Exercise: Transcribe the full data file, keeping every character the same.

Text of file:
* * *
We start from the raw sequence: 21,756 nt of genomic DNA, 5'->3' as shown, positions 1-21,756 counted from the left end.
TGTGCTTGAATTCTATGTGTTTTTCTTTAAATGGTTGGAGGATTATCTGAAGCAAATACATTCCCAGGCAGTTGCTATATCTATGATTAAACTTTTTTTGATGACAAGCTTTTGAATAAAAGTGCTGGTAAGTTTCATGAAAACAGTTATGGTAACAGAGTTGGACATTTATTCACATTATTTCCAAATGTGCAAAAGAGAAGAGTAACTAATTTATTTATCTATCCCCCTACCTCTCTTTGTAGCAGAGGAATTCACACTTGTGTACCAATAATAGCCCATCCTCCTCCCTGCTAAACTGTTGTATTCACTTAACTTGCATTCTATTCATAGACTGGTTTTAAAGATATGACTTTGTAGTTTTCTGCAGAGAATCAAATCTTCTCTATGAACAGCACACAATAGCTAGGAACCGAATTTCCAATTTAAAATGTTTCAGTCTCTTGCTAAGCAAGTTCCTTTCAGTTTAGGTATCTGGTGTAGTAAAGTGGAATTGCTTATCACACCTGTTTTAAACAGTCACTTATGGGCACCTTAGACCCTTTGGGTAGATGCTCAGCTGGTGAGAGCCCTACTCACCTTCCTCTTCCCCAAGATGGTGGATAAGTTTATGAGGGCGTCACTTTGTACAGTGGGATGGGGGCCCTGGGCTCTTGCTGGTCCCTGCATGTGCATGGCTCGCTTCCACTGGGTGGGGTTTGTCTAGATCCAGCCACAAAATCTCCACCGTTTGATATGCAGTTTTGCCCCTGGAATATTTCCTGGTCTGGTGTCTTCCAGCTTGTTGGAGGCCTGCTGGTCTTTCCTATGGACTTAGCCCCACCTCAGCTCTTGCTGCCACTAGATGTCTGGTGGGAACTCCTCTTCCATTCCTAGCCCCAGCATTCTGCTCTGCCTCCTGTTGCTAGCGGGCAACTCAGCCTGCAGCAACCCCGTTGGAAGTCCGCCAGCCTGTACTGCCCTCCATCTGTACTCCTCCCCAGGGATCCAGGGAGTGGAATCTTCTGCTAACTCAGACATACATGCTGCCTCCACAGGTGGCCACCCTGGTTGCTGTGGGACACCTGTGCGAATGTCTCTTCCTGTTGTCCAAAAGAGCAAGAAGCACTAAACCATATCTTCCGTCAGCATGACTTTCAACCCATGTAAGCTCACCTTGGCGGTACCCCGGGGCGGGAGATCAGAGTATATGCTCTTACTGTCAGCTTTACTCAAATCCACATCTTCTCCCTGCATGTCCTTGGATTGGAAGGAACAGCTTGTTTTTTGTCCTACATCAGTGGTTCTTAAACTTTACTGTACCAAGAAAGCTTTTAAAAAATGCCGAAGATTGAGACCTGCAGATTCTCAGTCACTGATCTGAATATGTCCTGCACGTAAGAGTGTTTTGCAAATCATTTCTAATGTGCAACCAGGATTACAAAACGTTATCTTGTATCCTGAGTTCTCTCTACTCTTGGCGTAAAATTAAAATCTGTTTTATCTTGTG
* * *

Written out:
We start from the raw sequence: 21,756 nt of genomic DNA, 5'->3' as shown, positions 1-21,756 counted from the left end.
TGTGCTTGAATTCTATGTGTTTTTCTTTAAATGGTTGGAGGATTATCTGAAGCAAATACATTCCCAGGCAGTTGCTATATCTATGATTAAACTTTTTTTGATGACAAGCTTTTGAATAAAAGTGCTGGTAAGTTTCATGAAAACAGTTATGGTAACAGAGTTGGACATTTATTCACATTATTTCCAAATGTGCAAAAGAGAAGAGTAACTAATTTATTTATCTATCCCCCTACCTCTCTTTGTAGCAGAGGAATTCACACTTGTGTACCAATAATAGCCCATCCTCCTCCCTGCTAAACTGTTGTATTCACTTAACTTGCATTCTATTCATAGACTGGTTTTAAAGATATGACTTTGTAGTTTTCTGCAGAGAATCAAATCTTCTCTATGAACAGCACACAATAGCTAGGAACCGAATTTCCAATTTAAAATGTTTCAGTCTCTTGCTAAGCAAGTTCCTTTCAGTTTAGGTATCTGGTGTAGTAAAGTGGAATTGCTTATCACACCTGTTTTAAACAGTCACTTATGGGCACCTTAGACCCTTTGGGTAGATGCTCAGCTGGTGAGAGCCCTACTCACCTTCCTCTTCCCCAAGATGGTGGATAAGTTTATGAGGGCGTCACTTTGTACAGTGGGATGGGGGCCCTGGGCTCTTGCTGGTCCCTGCATGTGCATGGCTCGCTTCCACTGGGTGGGGTTTGTCTAGATCCAGCCACAAAATCTCCACCGTTTGATATGCAGTTTTGCCCCTGGAATATTTCCTGGTCTGGTGTCTTCCAGCTTGTTGGAGGCCTGCTGGTCTTTCCTATGGACTTAGCCCCACCTCAGCTCTTGCTGCCACTAGATGTCTGGTGGGAACTCCTCTTCCATTCCTAGCCCCAGCATTCTGCTCTGCCTCCTGTTGCTAGCGGGCAACTCAGCCTGCAGCAACCCCGTTGGAAGTCCGCCAGCCTGTACTGCCCTCCATCTGTACTCCTCCCCAGGGATCCAGGGAGTGGAATCTTCTGCTAACTCAGACATACATGCTGCCTCCACAGGTGGCCACCCTGGTTGCTGTGGGACACCTGTGCGAATGTCTCTTCCTGTTGTCCAAAAGAGCAAGAAGCACTAAACCATATCTTCCGTCAGCATGACTTTCAACCCATGTAAGCTCACCTTGGCGGTACCCCGGGGCGGGAGATCAGAGTATATGCTCTTACTGTCAGCTTTACTCAAATCCACATCTTCTCCCTGCATGTCCTTGGATTGGAAGGAACAGCTTGTTTTTTGTCCTACATCAGTGGTTCTTAAACTTTACTGTACCAAGAAAGCTTTTAAAAAATGCCGAAGATTGAGACCTGCAGATTCTCAGTCACTGATCTGAATATGTCCTGCACGTAAGAGTGTTTTGCAAATCATTTCTAATGTGCAACCAGGATTACAAAACGTTATCTTGTATCCTGAGTTCTCTCTACTCTTGGCGTAAAATTAAAATCTGTTTTATCTTGTG